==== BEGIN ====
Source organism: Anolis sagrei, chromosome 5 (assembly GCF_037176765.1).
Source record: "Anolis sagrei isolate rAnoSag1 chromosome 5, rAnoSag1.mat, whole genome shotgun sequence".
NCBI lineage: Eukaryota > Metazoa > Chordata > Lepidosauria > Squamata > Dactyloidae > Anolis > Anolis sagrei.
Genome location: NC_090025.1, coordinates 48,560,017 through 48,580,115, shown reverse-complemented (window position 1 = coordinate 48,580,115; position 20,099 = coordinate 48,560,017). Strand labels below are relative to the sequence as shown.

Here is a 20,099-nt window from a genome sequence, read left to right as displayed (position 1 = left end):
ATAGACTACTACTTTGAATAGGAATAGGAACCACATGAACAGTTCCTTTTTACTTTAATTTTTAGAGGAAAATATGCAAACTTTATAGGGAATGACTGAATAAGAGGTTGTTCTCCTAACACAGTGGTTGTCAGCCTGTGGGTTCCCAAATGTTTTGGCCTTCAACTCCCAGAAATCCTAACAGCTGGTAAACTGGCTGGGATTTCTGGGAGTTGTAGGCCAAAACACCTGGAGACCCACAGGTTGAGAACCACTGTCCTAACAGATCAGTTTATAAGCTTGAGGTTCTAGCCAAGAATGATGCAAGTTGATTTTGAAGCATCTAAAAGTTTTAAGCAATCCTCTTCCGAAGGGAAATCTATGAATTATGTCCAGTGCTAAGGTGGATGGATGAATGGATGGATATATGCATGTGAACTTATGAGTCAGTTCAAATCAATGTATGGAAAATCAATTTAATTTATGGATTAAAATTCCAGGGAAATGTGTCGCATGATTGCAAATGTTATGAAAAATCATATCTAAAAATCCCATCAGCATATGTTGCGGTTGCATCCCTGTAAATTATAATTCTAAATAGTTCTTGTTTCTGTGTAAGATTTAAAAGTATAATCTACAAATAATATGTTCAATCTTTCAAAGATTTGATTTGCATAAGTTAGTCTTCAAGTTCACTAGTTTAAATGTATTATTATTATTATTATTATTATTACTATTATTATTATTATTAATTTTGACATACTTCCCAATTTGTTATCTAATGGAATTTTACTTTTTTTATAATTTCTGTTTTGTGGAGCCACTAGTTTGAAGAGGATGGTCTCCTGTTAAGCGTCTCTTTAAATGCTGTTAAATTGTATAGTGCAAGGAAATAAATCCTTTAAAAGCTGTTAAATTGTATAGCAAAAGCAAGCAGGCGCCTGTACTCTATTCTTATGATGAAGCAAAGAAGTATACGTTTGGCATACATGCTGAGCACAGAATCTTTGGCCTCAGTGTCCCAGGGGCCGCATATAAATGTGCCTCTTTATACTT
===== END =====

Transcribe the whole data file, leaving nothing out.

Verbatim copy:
Source organism: Anolis sagrei, chromosome 5 (assembly GCF_037176765.1).
Source record: "Anolis sagrei isolate rAnoSag1 chromosome 5, rAnoSag1.mat, whole genome shotgun sequence".
NCBI lineage: Eukaryota > Metazoa > Chordata > Lepidosauria > Squamata > Dactyloidae > Anolis > Anolis sagrei.
Genome location: NC_090025.1, coordinates 48,560,017 through 48,580,115, shown reverse-complemented (window position 1 = coordinate 48,580,115; position 20,099 = coordinate 48,560,017). Strand labels below are relative to the sequence as shown.

Here is a 20,099-nt window from a genome sequence, read left to right as displayed (position 1 = left end):
ATAGACTACTACTTTGAATAGGAATAGGAACCACATGAACAGTTCCTTTTTACTTTAATTTTTAGAGGAAAATATGCAAACTTTATAGGGAATGACTGAATAAGAGGTTGTTCTCCTAACACAGTGGTTGTCAGCCTGTGGGTTCCCAAATGTTTTGGCCTTCAACTCCCAGAAATCCTAACAGCTGGTAAACTGGCTGGGATTTCTGGGAGTTGTAGGCCAAAACACCTGGAGACCCACAGGTTGAGAACCACTGTCCTAACAGATCAGTTTATAAGCTTGAGGTTCTAGCCAAGAATGATGCAAGTTGATTTTGAAGCATCTAAAAGTTTTAAGCAATCCTCTTCCGAAGGGAAATCTATGAATTATGTCCAGTGCTAAGGTGGATGGATGAATGGATGGATATATGCATGTGAACTTATGAGTCAGTTCAAATCAATGTATGGAAAATCAATTTAATTTATGGATTAAAATTCCAGGGAAATGTGTCGCATGATTGCAAATGTTATGAAAAATCATATCTAAAAATCCCATCAGCATATGTTGCGGTTGCATCCCTGTAAATTATAATTCTAAATAGTTCTTGTTTCTGTGTAAGATTTAAAAGTATAATCTACAAATAATATGTTCAATCTTTCAAAGATTTGATTTGCATAAGTTAGTCTTCAAGTTCACTAGTTTAAATGTATTATTATTATTATTATTATTATTACTATTATTATTATTATTAATTTTGACATACTTCCCAATTTGTTATCTAATGGAATTTTACTTTTTTTATAATTTCTGTTTTGTGGAGCCACTAGTTTGAAGAGGATGGTCTCCTGTTAAGCGTCTCTTTAAATGCTGTTAAATTGTATAGTGCAAGGAAATAAATCCTTTAAAAGCTGTTAAATTGTATAGCAAAAGCAAGCAGGCGCCTGTACTCTATTCTTATGATGAAGCAAAGAAGTATACGTTTGGCATACATGCTGAGCACAGAATCTTTGGCCTCAGTGTCCCAGGGGCCGCATATAAATGTGCCTCTTTATACTT